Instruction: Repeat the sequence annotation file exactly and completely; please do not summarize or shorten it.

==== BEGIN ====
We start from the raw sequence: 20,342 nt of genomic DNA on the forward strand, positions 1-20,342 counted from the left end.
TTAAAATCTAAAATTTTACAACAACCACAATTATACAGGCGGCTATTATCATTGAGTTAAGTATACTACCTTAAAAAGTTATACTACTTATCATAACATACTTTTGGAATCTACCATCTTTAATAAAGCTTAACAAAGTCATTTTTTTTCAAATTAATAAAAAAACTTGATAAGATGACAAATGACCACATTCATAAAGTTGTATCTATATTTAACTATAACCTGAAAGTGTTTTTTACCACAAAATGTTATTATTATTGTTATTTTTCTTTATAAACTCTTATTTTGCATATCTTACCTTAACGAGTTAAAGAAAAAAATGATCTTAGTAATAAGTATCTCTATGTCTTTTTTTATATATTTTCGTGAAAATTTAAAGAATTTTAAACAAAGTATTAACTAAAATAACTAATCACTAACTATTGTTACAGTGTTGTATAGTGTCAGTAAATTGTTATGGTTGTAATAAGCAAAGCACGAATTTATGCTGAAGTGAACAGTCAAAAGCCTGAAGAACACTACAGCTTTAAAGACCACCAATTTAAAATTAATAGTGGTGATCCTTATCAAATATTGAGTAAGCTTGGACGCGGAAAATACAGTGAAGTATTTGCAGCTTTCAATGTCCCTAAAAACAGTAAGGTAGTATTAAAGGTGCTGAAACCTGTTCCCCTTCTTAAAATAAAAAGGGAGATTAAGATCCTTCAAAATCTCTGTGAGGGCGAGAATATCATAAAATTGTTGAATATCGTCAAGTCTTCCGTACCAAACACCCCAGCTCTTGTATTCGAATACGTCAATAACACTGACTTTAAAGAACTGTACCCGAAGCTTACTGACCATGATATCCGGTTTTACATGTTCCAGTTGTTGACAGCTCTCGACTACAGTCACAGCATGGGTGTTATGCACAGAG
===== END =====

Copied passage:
We start from the raw sequence: 20,342 nt of genomic DNA on the forward strand, positions 1-20,342 counted from the left end.
TTAAAATCTAAAATTTTACAACAACCACAATTATACAGGCGGCTATTATCATTGAGTTAAGTATACTACCTTAAAAAGTTATACTACTTATCATAACATACTTTTGGAATCTACCATCTTTAATAAAGCTTAACAAAGTCATTTTTTTTCAAATTAATAAAAAAACTTGATAAGATGACAAATGACCACATTCATAAAGTTGTATCTATATTTAACTATAACCTGAAAGTGTTTTTTACCACAAAATGTTATTATTATTGTTATTTTTCTTTATAAACTCTTATTTTGCATATCTTACCTTAACGAGTTAAAGAAAAAAATGATCTTAGTAATAAGTATCTCTATGTCTTTTTTTATATATTTTCGTGAAAATTTAAAGAATTTTAAACAAAGTATTAACTAAAATAACTAATCACTAACTATTGTTACAGTGTTGTATAGTGTCAGTAAATTGTTATGGTTGTAATAAGCAAAGCACGAATTTATGCTGAAGTGAACAGTCAAAAGCCTGAAGAACACTACAGCTTTAAAGACCACCAATTTAAAATTAATAGTGGTGATCCTTATCAAATATTGAGTAAGCTTGGACGCGGAAAATACAGTGAAGTATTTGCAGCTTTCAATGTCCCTAAAAACAGTAAGGTAGTATTAAAGGTGCTGAAACCTGTTCCCCTTCTTAAAATAAAAAGGGAGATTAAGATCCTTCAAAATCTCTGTGAGGGCGAGAATATCATAAAATTGTTGAATATCGTCAAGTCTTCCGTACCAAACACCCCAGCTCTTGTATTCGAATACGTCAATAACACTGACTTTAAAGAACTGTACCCGAAGCTTACTGACCATGATATCCGGTTTTACATGTTCCAGTTGTTGACAGCTCTCGACTACAGTCACAGCATGGGTGTTATGCACAGAG